States that have any significant nuclear activity, even if it is only a research reactor, or a small power reactor, or even a nuclear laboratory, acquire a general familiarity with things nuclear and a facility for handling nuclear material. As operations grow, with more reactors and, perhaps, the development of ancillary activities, they will develop a cadre of experts and accumulate nuclear material of various kinds. They will also develop relevant non-nuclear technology such as machine tools for precision engineering. At whatever stage it may be, this kind of development represents a non-specific vulnerability. States that have made any progress along this path are in a better position to start a nuclear weapons programme than those that havenít. States, such as Japan or Germany, that have the full range of capabilities, have everything they would need to make nuclear weapons, should they wish to so; it is only a matter of how long it would take. The principal of bureaucratic prudence suggests that they will also have the plans.


Specific vulnerabilities of the civilian nuclear fuel cycle

These may be at the front end or the back end of the nuclear fuel cycle and they may relate to sensitive material or sensitive processing capability. At the front end they mainly attach to the process of enrichment and prior uranium hexafluoride manufacture. At the back end proliferation anxieties centre on the accumulation of plutonium in spent fuel and on the existence of plant capable of reprocessing spent fuel. In both cases there is the capacity to covertly produce weapons grade material and thus the possibility that nuclear weapons are made or that material or technology is passed on to third parties who may themselves produce weapons. There is also the danger that states that have some level of nuclear activity may covertly develop the proliferation-sensitive technologies.


The rest of the paper is devoted to a critical review of techniques for containing these vulnerabilities, both those actually in use and those that have been proposed. Prominent amongst these is the safeguards regime and the difficulties it faces, and, at the end of the day, the problem of ëbreakoutí. The prospects for restricting access to certain technologies, is also discussed, together with the obvious difficulties that such a project would face (not the least of which is its apparent inconsistency with terms of the Nuclear Non-Proliferation Treaty). Then there is the matter of the impact on all of this of technological development. This may be positive or negative. Backend processes that do not entail the separation of plutonium may make proliferation more difficult. On the other hand, laser technology (for example) might make covert production of fissile material altogether easier.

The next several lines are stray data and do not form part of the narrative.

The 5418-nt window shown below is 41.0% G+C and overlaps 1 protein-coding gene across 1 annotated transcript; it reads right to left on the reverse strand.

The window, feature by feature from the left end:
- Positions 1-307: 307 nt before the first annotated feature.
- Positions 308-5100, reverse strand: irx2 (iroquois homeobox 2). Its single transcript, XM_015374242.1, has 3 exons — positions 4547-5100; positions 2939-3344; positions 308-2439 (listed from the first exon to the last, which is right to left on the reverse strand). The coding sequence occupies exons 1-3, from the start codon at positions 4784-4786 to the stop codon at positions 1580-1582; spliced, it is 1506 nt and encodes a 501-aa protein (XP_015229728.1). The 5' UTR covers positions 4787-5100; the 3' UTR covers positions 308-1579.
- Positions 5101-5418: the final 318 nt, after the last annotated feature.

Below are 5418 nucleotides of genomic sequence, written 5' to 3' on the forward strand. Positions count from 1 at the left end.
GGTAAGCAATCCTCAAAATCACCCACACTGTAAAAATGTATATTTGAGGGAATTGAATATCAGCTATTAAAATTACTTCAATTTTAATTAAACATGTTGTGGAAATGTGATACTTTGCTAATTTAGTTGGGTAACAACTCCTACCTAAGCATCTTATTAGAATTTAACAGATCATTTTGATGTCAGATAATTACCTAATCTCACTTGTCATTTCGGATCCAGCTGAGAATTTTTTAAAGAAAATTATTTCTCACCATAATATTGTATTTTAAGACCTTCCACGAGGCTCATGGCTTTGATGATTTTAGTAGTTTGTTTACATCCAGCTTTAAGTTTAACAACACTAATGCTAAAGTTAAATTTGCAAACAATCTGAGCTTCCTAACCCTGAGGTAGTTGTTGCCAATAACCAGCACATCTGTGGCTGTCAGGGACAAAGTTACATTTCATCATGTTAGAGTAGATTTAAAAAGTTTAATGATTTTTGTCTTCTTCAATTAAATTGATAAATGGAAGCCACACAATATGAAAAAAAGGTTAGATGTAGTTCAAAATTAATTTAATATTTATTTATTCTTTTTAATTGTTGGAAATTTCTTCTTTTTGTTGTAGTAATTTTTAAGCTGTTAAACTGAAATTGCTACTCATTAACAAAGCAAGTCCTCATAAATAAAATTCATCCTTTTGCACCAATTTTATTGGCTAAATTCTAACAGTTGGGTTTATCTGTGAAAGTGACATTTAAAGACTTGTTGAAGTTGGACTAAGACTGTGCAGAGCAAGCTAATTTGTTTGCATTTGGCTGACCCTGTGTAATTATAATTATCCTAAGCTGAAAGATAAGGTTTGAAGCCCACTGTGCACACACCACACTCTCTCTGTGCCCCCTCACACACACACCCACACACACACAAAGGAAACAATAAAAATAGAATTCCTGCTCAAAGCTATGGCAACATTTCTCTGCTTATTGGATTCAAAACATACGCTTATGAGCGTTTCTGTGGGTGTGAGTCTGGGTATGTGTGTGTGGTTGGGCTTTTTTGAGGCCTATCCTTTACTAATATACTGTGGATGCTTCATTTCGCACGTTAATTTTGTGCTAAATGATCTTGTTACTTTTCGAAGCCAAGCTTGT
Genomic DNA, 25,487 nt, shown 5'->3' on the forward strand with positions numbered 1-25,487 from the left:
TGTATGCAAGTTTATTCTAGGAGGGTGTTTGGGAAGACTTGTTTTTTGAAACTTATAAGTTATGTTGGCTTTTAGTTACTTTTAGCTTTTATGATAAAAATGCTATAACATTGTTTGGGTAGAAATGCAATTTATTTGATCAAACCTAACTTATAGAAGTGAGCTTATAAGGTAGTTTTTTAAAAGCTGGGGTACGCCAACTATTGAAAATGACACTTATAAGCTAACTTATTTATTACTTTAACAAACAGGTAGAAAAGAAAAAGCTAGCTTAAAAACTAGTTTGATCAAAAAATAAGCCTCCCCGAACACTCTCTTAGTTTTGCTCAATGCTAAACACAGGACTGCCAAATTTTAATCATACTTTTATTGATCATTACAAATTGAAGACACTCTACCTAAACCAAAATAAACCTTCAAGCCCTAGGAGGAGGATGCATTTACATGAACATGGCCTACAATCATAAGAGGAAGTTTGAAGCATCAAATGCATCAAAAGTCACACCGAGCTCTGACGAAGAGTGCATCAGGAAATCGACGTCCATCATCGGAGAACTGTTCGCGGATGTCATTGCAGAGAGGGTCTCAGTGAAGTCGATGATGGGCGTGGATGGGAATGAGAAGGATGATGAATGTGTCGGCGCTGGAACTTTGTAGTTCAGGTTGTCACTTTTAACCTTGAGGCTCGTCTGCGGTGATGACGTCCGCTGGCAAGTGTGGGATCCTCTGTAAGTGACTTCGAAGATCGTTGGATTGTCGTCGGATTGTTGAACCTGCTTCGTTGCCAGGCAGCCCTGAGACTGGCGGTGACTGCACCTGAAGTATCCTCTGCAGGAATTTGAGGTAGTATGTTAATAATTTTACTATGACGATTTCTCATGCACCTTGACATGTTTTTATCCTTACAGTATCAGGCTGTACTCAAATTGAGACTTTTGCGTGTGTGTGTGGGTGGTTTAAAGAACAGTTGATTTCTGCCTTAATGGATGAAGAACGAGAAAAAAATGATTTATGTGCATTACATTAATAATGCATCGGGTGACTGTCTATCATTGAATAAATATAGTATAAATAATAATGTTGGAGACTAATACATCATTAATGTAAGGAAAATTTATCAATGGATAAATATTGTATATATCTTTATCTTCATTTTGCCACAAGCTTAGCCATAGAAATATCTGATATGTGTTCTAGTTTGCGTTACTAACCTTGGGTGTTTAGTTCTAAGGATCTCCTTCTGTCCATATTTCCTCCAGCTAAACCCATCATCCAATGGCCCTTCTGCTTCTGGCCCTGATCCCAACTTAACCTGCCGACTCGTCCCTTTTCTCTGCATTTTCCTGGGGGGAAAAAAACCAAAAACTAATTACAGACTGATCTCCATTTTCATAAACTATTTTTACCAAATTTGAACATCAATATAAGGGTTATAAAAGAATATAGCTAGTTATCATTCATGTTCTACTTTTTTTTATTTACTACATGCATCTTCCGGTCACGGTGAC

The general conclusion to be drawn from all this is that technological developments together with a determination to succeed on the part of a would-be proliferator will always have the potential to defeat the most careful of counter-proliferation measures. Keeping the nuclear genie in the bottle (or, at least not letting him out any further than he already is) will require a modicum of good faith as well as an elaborate system of safeguards and a determination by the international community to insist on the specific adherence by all parties to their commitments under the Nuclear Non-proliferation Treaty. Failing this, it is hard to see how unilateral action by parties that see themselves as particularly threatened, can be ruled out and that is a most uncomfortable conclusion.